Oral Pathology: Bone Case #7
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Patient: One year old girl
Patient referred for evaluation of mobile teeth and gingival swelling.
Alert, ill-appearing girl. The patient has a history of intermittent malaise, fever and irritability during the past two months. The patient has recently been evaluated by the University of Iowa Hospitals. Examination there revealed axillary lymphadenopathy and marked hepatosplenomegaly. Radiographic examination of the skull revealed numerous, well-demarcated radiolucent lesions of the cranium. Bone marrow biopsy did not reveal abnormal cellular infiltrates. No other abnormalities are identified.
No abnormalities are identified.
The gingival surrounding the erupting deciduous first molars is enlarged, erythematous, nontender and spongy to palpation. The erupting teeth exhibit marked mobility. Panoramic radiograph reveals diffuse horizontal alveolar bone loss.
There are no lab reports available for this case.
There are no charts available for this case.
Systemic involvement coupled with well-circumscribed radiolucencies of the cranium. Teeth are mobile, gingiva is edematous, and horizontal bone loss is present in a young child.
Lesions to Include/Exclude:
Given the diffuse involvement of these lesions, systemic manifestations and the age of the patient we may conclude that this process is not a cyst, benign odontogenic lesion, or benign nonodontogenic lesion or other localized lesion because these are localized to one bone.
Exclude inflammatory lesions because these are localized to a focal area.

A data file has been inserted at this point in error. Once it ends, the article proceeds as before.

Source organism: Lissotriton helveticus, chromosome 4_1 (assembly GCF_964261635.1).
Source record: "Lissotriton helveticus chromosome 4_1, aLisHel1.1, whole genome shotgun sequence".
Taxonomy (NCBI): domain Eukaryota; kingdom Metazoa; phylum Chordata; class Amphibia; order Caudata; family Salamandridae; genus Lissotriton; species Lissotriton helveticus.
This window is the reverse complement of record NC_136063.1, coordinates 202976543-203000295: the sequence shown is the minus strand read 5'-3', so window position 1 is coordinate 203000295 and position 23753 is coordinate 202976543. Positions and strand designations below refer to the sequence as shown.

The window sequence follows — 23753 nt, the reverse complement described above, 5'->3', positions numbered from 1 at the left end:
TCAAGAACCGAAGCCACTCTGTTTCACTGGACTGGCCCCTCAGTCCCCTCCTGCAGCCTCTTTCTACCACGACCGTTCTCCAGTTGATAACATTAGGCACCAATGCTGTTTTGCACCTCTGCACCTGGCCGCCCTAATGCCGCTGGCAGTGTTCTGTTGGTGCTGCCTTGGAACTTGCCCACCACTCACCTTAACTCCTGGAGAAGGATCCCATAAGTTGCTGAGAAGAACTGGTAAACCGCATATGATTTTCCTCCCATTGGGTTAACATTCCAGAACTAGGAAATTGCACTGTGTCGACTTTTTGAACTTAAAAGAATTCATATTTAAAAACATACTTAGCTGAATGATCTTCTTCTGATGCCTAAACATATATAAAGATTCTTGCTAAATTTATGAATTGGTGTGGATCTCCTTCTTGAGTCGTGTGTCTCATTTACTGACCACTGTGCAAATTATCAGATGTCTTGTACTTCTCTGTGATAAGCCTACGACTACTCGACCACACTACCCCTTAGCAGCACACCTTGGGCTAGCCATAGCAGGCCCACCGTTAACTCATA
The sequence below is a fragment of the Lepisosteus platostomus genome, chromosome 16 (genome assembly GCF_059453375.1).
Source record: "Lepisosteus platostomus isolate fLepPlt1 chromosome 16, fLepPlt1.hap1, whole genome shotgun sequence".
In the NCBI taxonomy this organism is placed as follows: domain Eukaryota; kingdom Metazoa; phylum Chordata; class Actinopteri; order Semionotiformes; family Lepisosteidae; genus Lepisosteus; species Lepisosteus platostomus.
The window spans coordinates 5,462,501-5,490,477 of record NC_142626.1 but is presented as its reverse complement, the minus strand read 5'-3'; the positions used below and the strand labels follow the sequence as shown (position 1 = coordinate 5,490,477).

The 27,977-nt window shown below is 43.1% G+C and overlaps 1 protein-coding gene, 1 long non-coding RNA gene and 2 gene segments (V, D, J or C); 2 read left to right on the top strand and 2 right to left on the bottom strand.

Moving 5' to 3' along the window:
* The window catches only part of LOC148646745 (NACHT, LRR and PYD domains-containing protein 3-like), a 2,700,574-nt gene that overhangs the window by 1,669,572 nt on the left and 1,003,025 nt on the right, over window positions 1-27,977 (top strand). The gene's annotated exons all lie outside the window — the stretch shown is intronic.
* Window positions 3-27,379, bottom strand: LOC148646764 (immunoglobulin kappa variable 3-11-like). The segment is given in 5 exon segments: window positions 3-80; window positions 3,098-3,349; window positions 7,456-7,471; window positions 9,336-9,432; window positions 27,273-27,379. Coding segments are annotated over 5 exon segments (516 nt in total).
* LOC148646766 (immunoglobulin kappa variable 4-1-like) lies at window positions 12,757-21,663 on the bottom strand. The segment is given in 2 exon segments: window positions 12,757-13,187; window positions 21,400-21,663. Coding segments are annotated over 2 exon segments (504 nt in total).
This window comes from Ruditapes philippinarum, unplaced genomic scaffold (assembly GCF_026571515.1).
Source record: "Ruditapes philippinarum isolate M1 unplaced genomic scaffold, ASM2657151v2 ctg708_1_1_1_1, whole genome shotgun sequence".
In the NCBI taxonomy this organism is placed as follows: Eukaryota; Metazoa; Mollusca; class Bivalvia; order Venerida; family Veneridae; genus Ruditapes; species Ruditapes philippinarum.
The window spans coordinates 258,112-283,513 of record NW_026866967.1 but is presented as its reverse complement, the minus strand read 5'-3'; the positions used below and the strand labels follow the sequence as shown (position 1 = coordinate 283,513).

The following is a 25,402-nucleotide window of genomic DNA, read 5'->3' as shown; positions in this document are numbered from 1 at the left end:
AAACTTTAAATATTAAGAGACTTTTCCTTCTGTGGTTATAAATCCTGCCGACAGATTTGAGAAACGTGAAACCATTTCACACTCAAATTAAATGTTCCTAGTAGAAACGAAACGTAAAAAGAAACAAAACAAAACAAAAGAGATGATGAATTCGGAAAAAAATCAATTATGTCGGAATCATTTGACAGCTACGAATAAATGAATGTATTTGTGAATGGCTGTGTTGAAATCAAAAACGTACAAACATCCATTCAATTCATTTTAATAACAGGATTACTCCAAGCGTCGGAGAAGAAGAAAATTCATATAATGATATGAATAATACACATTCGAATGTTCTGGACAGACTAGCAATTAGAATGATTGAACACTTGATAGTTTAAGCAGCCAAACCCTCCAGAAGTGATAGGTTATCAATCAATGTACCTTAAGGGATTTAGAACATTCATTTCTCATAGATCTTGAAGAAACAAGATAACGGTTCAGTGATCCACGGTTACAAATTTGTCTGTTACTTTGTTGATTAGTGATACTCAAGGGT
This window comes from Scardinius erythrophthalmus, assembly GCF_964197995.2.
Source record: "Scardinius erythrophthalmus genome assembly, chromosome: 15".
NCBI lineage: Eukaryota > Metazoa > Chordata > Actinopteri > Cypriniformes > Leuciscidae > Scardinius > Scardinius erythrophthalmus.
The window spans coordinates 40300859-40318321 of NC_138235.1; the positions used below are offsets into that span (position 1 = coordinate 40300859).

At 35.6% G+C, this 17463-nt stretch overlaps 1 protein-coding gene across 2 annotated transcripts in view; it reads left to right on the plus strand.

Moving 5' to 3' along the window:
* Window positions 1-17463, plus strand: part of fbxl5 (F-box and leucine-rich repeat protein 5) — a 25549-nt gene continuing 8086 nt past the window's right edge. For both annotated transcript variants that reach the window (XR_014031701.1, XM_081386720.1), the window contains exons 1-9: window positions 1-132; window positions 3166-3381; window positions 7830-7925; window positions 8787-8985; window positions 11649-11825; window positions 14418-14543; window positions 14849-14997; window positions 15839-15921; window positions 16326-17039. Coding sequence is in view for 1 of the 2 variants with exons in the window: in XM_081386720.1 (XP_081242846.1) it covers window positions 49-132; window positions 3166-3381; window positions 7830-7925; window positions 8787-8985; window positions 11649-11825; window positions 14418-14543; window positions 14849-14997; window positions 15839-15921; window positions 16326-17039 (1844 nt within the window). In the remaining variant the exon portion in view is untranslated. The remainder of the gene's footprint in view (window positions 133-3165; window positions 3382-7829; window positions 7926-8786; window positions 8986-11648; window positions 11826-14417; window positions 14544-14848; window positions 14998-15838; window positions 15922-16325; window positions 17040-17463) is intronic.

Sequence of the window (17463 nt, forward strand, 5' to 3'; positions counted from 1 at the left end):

Of the primary diseases of bone we may exclude hyperparathyroidism, osteoporosis, fibrous dysplasia, and osteopetrosis because they are poorly circumscribed radiographically.
Exclude Pagets disease because of the patient's age, and because Pagets disease is diffuse radiographically.
Of the malignant lesions we may exclude lymphoma, chondrosarcoma, osteosarcoma and Ewing's sarcoma because these are poorly circumscribed.
Metastatic carcinoma and multiple myeloma aren't likely because of the patient's age although the appearance may be similar radiographically.
We should include Disseminated Histiocytosis X or Langerhans cell disease in our differential diagnosis for several reasons: There is a predilection for children, the lesion is found commonly throughout the skull, and femur for children under 10, and the alveolar bone is commonly affected. Horizontal bone loss as in severe periodontitis accompanied by ulceration of the gingiva with gingival proliferation is common. Radiographically, lesions often appear punched out or may be ill-defined radiolucencies.
Histologic features reveal large mononuclear cells (Langerhans cells) together with chronic inflammatory type cells. Langerhans cells are dendritic cells of the epidermis, marrow, lymph nodes and mucosa.
Accessible lesions are treated by curettage while unaccessible and diffuse forms require radiation therapy. Disseminated disease treatment consists of multiple chemotherapeutic agents. Non-recurrence of the lesions for one year post-surgery is considered as cure.
Unfortunately, disseminated forms of Langerhans cell disease in young children have a poor prognosis and are often fatal. Older age of onset is associated with better prognosis.